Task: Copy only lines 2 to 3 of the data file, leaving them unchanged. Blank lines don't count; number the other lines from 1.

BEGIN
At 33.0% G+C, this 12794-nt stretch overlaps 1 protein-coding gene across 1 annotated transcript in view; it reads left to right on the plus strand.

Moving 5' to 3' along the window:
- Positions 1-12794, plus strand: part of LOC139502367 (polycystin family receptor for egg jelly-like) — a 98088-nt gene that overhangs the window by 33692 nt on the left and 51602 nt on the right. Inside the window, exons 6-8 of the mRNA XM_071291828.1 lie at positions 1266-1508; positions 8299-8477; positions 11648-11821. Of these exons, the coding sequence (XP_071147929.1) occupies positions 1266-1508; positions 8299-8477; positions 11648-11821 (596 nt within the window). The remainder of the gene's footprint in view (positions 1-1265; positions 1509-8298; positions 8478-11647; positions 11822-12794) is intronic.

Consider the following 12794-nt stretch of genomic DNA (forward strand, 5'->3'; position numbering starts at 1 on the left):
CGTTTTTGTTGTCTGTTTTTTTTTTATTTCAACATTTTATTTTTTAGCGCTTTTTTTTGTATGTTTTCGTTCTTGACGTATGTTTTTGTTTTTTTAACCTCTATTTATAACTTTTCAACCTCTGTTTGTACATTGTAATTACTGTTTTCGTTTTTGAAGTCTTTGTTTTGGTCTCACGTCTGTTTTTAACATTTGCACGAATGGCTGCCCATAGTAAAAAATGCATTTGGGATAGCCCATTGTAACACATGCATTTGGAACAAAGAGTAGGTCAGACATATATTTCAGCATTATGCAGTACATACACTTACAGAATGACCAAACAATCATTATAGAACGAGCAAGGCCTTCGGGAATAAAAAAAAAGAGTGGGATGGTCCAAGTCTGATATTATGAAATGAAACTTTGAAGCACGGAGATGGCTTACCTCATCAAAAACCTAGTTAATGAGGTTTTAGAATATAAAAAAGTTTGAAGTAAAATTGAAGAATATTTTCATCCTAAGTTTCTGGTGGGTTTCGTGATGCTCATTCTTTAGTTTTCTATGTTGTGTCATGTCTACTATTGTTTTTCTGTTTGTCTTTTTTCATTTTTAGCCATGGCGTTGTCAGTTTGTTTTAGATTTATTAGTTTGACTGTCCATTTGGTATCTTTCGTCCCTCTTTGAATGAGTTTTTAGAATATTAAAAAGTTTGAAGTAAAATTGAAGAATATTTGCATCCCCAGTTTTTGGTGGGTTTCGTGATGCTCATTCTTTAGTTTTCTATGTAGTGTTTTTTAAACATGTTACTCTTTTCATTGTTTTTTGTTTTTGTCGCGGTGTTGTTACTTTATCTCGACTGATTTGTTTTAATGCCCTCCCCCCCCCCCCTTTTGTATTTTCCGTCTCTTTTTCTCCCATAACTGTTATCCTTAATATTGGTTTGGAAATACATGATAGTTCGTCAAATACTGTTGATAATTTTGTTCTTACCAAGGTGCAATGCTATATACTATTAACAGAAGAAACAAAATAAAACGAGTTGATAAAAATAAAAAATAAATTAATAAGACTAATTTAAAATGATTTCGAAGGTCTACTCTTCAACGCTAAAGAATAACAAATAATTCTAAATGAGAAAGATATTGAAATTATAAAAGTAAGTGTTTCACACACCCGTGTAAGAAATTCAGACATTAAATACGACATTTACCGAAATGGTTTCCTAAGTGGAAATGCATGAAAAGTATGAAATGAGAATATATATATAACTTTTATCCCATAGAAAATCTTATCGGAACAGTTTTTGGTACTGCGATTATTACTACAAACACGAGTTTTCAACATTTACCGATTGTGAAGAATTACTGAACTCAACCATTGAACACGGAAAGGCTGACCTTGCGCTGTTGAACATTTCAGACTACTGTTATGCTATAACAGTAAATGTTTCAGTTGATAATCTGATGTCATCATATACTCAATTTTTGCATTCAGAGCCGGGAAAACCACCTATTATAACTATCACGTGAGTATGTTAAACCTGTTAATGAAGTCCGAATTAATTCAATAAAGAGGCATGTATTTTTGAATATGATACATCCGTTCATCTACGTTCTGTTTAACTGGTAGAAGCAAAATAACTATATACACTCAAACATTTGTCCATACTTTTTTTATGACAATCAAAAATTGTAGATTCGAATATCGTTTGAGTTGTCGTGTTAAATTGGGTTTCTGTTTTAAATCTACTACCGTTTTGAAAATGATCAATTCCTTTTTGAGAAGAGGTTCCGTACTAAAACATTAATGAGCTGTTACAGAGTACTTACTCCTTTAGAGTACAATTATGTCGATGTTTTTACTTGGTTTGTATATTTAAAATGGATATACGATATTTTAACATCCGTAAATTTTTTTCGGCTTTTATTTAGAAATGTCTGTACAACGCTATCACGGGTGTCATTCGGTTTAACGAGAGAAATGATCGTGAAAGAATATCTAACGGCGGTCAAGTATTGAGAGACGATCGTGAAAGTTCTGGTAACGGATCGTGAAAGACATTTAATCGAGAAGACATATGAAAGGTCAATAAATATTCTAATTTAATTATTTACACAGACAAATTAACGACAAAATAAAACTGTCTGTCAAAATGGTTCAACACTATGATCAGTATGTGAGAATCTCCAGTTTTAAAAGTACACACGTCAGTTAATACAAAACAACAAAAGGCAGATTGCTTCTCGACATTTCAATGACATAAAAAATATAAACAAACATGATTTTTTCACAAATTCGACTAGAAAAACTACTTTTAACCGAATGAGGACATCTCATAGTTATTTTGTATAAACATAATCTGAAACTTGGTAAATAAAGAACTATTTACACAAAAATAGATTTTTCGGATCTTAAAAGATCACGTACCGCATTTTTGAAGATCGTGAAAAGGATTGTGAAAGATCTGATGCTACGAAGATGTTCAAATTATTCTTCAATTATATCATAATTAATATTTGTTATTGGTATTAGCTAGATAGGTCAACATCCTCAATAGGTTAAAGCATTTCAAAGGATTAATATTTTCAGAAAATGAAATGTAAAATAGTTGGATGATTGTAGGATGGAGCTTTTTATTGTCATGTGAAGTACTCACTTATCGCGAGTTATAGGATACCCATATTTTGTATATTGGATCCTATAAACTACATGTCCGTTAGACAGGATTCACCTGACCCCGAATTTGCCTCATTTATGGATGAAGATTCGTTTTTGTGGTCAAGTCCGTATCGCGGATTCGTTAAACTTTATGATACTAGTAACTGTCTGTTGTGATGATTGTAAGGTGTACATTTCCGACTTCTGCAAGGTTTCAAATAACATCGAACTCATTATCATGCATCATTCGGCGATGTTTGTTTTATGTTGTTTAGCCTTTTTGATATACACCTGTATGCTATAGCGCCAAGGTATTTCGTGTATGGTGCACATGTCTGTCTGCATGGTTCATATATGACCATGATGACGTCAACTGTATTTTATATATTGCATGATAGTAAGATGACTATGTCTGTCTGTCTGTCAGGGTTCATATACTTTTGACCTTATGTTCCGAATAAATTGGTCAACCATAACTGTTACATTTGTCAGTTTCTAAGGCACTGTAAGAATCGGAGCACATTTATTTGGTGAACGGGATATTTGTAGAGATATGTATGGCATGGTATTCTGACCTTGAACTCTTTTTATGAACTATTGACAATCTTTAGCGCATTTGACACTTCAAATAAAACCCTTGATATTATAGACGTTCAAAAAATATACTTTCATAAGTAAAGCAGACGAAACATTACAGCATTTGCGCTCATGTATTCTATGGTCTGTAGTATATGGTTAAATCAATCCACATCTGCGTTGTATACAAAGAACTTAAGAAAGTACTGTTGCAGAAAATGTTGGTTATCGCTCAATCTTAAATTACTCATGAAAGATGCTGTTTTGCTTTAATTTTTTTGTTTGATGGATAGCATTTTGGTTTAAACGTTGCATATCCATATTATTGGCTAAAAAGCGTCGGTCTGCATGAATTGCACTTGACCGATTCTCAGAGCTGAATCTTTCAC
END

Moving 5' to 3' along the window:
- Positions 1-12794, plus strand: part of LOC139502367 (polycystin family receptor for egg jelly-like) — a 98088-nt gene that overhangs the window by 33692 nt on the left and 51602 nt on the right. Inside the window, exons 6-8 of the mRNA XM_071291828.1 lie at positions 1266-1508; positions 8299-8477; positions 11648-11821. Of these exons, the coding sequence (XP_071147929.1) occupies positions 1266-1508; positions 8299-8477; positions 11648-11821 (596 nt within the window). The remainder of the gene's footprint in view (positions 1-1265; positions 1509-8298; positions 8478-11647; positions 11822-12794) is intronic.